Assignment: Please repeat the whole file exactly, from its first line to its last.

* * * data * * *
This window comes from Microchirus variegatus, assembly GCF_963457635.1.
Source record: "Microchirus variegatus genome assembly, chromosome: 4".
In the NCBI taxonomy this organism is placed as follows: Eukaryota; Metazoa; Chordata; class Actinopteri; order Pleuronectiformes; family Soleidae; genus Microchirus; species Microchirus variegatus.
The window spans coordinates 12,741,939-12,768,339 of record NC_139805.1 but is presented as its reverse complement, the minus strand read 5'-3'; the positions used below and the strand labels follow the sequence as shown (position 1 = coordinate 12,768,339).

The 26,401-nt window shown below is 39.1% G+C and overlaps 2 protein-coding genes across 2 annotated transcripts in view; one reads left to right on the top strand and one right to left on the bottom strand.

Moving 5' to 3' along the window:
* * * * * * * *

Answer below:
This window comes from Microchirus variegatus, assembly GCF_963457635.1.
Source record: "Microchirus variegatus genome assembly, chromosome: 4".
In the NCBI taxonomy this organism is placed as follows: Eukaryota; Metazoa; Chordata; class Actinopteri; order Pleuronectiformes; family Soleidae; genus Microchirus; species Microchirus variegatus.
The window spans coordinates 12,741,939-12,768,339 of record NC_139805.1 but is presented as its reverse complement, the minus strand read 5'-3'; the positions used below and the strand labels follow the sequence as shown (position 1 = coordinate 12,768,339).

The 26,401-nt window shown below is 39.1% G+C and overlaps 2 protein-coding genes across 2 annotated transcripts in view; one reads left to right on the top strand and one right to left on the bottom strand.

Moving 5' to 3' along the window: